According to a recent article, one third of the UK’s largest employers will cut their office footprint by 30% this year. Without doubt, one element of office design that will have to form part of this review will be office storage and onsite filing. Many UK offices hold information that is no longer required to be kept. Space is at a premium and for many firms will be limited moving forward. Filing and storage can occupy up to 20% of floorspace and is an obvious place to start. When approaching a filing rationalisation project, a proper process of evaluation needs to take place to ensure no documents are destroyed that are required to be retained, or retained when past retention. Either action is putting your organisation at risk. A common assumption made by many organisations is that scanning is the quickest route to a paperless office. Of course, if you were to scan everything, this would be case, however, it would be a temporary state and for most budgets, wouldn’t be feasible. In addition, unless legacy business processes are altered and improved, information will continue to be created on paper or received into the business and inevitably circulated and stored. How do you determine what the right action is for your documents? Here are 4 questions you need to ask; 1. Does your organisation have a clear understanding of what you are currently storing? Can your organisation account for all documentation held onsite? Who is the owner of that documentation? Quite often it is the case that filing remains onsite for years because its owner has left the business. Empty filing cabinets will also sit on the floors occupying premium space. Potentially your filing cabinets, meant for business information, are filled with stationery or personal items. Identifying these quick wins will get you started. 2. Does your company have an up-to-date records retention policy? The first step is to establish whether the documentation is ‘live’ and within its retention period. Your organisation should have an easily accessible records retention policy, which will inform staff of which documents need to be kept and for how long. The first step is to check your policy and establish, is the document past retention? Is the retention policy followed for documents being sent to secure offsite storage? 3. Are the documents accessed frequently? Once you’ve established that the document is required for legal and compliance purposes, think about how often the document is accessed? Is it frequently? Daily, weekly or monthly? Do you require access to the physical document or would an electronic version suffice for your needs/business processes? Filing can anchor individuals or departments to desks and this prohibits flexible and/or remote working. 4. Do the documents already exist electronically? Many organisations digitise documents that have been created electronically inhouse and printed. Is there a way to make those digital originals available more widely but within a controlled environment? Once you have the answers to the above questions, an action can be determined for your filing. We have devised the following infographic to help you identify potential actions for hard-copy documents owned by your teams and work towards a paperless office without scanning everything.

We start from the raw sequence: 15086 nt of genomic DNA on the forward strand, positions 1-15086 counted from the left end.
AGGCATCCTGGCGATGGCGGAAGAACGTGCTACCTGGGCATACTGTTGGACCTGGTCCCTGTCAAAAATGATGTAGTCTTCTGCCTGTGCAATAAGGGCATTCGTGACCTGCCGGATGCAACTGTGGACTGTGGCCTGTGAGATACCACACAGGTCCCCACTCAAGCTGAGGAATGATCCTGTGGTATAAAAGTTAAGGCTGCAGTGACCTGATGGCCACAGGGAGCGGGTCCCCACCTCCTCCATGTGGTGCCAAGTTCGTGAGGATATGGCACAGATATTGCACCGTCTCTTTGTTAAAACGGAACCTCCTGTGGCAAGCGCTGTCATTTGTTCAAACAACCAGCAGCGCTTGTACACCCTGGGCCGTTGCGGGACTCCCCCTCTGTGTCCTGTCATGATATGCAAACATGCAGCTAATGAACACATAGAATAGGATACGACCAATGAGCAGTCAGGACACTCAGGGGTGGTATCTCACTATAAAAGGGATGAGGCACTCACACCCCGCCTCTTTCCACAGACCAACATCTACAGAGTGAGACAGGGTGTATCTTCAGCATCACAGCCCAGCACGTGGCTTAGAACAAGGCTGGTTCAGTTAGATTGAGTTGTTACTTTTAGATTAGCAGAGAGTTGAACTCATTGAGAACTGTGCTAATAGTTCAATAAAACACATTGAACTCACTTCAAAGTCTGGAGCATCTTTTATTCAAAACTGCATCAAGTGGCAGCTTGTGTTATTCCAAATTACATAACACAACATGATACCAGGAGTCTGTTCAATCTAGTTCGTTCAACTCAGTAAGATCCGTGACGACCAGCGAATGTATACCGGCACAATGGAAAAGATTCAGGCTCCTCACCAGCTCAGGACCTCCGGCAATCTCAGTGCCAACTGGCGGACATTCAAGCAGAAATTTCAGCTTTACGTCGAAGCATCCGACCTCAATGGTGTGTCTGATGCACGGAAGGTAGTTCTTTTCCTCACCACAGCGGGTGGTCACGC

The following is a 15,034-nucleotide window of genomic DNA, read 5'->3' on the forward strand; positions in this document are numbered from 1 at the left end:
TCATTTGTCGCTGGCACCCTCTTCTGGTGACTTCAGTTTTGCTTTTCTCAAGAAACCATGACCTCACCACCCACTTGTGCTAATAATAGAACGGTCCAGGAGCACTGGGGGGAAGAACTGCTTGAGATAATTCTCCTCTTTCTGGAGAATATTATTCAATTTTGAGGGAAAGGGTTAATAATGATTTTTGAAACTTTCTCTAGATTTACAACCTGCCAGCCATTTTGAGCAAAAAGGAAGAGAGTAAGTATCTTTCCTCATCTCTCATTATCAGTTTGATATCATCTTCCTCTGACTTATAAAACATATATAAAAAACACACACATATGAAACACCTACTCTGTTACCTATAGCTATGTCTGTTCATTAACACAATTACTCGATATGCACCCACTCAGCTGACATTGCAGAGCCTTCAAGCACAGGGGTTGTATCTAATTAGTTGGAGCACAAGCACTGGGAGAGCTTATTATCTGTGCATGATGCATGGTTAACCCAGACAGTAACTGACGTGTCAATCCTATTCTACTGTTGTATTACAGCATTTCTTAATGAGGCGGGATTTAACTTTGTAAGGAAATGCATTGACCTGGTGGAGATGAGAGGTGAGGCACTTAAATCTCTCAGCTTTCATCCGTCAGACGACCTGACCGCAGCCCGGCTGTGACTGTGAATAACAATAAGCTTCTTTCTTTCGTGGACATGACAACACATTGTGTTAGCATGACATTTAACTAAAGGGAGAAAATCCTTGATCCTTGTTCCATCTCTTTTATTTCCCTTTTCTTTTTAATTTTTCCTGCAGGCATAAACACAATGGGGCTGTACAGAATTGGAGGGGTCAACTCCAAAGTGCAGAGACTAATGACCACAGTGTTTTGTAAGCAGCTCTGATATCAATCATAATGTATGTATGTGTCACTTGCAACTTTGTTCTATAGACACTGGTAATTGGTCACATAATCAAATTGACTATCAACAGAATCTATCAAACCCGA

ClearSpace Group provides workplace consultancy services that enable organisations to free-up floor space, reduce office footprint and sustain hybrid working for the long term. To find out more about how we can help you to get started, speak to one of our workplace consultants today.